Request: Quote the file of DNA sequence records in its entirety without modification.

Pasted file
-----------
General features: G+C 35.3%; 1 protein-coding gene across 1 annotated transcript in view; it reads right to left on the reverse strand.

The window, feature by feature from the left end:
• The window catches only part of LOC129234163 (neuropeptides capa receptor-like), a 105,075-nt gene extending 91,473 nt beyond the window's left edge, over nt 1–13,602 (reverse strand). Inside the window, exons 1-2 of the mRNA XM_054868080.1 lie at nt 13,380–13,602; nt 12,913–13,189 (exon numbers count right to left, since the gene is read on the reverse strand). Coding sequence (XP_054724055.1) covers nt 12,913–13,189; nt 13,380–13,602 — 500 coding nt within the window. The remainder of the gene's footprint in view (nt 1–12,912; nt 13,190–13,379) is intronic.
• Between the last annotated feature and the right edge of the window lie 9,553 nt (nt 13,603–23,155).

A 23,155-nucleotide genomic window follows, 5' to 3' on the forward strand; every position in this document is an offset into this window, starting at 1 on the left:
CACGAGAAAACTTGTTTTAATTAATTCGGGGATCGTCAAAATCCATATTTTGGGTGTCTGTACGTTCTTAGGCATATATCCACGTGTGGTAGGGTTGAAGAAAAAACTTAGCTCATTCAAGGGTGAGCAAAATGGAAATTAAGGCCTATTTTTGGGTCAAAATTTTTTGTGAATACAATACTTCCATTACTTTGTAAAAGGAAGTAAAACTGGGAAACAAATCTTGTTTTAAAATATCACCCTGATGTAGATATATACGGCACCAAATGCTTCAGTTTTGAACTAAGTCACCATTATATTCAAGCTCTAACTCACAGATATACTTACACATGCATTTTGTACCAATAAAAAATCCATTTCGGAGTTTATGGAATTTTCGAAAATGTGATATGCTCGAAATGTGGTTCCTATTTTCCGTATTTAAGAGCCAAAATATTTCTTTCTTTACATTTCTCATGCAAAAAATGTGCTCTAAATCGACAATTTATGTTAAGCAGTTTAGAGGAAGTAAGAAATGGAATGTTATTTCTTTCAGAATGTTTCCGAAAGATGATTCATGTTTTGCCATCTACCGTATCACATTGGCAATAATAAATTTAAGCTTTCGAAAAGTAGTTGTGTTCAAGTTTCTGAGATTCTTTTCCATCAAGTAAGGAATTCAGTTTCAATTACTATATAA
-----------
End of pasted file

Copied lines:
General features: G+C 35.3%; 1 protein-coding gene across 1 annotated transcript in view; it reads right to left on the reverse strand.

The window, feature by feature from the left end:
• The window catches only part of LOC129234163 (neuropeptides capa receptor-like), a 105,075-nt gene extending 91,473 nt beyond the window's left edge, over nt 1–13,602 (reverse strand). Inside the window, exons 1-2 of the mRNA XM_054868080.1 lie at nt 13,380–13,602; nt 12,913–13,189 (exon numbers count right to left, since the gene is read on the reverse strand). Coding sequence (XP_054724055.1) covers nt 12,913–13,189; nt 13,380–13,602 — 500 coding nt within the window. The remainder of the gene's footprint in view (nt 1–12,912; nt 13,190–13,379) is intronic.
• Between the last annotated feature and the right edge of the window lie 9,553 nt (nt 13,603–23,155).

A 23,155-nucleotide genomic window follows, 5' to 3' on the forward strand; every position in this document is an offset into this window, starting at 1 on the left:
CACGAGAAAACTTGTTTTAATTAATTCGGGGATCGTCAAAATCCATATTTTGGGTGTCTGTACGTTCTTAGGCATATATCCACGTGTGGTAGGGTTGAAGAAAAAACTTAGCTCATTCAAGGGTGAGCAAAATGGAAATTAAGGCCTATTTTTGGGTCAAAATTTTTTGTGAATACAATACTTCCATTACTTTGTAAAAGGAAGTAAAACTGGGAAACAAATCTTGTTTTAAAATATCACCCTGATGTAGATATATACGGCACCAAATGCTTCAGTTTTGAACTAAGTCACCATTATATTCAAGCTCTAACTCACAGATATACTTACACATGCATTTTGTACCAATAAAAAATCCATTTCGGAGTTTATGGAATTTTCGAAAATGTGATATGCTCGAAATGTGGTTCCTATTTTCCGTATTTAAGAGCCAAAATATTTCTTTCTTTACATTTCTCATGCAAAAAATGTGCTCTAAATCGACAATTTATGTTAAGCAGTTTAGAGGAAGTAAGAAATGGAATGTTATTTCTTTCAGAATGTTTCCGAAAGATGATTCATGTTTTGCCATCTACCGTATCACATTGGCAATAATAAATTTAAGCTTTCGAAAAGTAGTTGTGTTCAAGTTTCTGAGATTCTTTTCCATCAAGTAAGGAATTCAGTTTCAATTACTATATAA